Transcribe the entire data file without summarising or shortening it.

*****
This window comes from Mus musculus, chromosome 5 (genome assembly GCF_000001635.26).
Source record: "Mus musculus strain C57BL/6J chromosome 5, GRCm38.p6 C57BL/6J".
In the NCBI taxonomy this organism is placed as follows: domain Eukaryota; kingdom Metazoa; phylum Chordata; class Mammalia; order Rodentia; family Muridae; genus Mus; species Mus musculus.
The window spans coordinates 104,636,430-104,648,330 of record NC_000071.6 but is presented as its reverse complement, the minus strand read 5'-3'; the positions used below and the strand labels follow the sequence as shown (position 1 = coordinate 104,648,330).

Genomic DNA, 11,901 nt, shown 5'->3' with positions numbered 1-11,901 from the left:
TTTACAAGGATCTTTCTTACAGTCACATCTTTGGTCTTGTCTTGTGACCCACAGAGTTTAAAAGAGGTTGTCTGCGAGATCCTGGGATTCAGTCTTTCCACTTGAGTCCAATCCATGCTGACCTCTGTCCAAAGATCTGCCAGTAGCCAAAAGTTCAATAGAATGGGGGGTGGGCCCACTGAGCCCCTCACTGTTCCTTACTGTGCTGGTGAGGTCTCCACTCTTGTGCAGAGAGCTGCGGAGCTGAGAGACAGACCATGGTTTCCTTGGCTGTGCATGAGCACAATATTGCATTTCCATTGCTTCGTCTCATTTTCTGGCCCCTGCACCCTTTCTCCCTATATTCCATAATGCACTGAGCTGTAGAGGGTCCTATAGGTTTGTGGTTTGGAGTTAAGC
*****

This window comes from Mus musculus, chromosome 5 (genome assembly GCF_000001635.26).
Source record: "Mus musculus strain C57BL/6J chromosome 5, GRCm38.p6 C57BL/6J".
In the NCBI taxonomy this organism is placed as follows: domain Eukaryota; kingdom Metazoa; phylum Chordata; class Mammalia; order Rodentia; family Muridae; genus Mus; species Mus musculus.
The window spans coordinates 104,636,430-104,648,330 of record NC_000071.6 but is presented as its reverse complement, the minus strand read 5'-3'; the positions used below and the strand labels follow the sequence as shown (position 1 = coordinate 104,648,330).

Genomic DNA, 11,901 nt, shown 5'->3' with positions numbered 1-11,901 from the left:
TTTACAAGGATCTTTCTTACAGTCACATCTTTGGTCTTGTCTTGTGACCCACAGAGTTTAAAAGAGGTTGTCTGCGAGATCCTGGGATTCAGTCTTTCCACTTGAGTCCAATCCATGCTGACCTCTGTCCAAAGATCTGCCAGTAGCCAAAAGTTCAATAGAATGGGGGGTGGGCCCACTGAGCCCCTCACTGTTCCTTACTGTGCTGGTGAGGTCTCCACTCTTGTGCAGAGAGCTGCGGAGCTGAGAGACAGACCATGGTTTCCTTGGCTGTGCATGAGCACAATATTGCATTTCCATTGCTTCGTCTCATTTTCTGGCCCCTGCACCCTTTCTCCCTATATTCCATAATGCACTGAGCTGTAGAGGGTCCTATAGGTTTGTGGTTTGGAGTTAAGC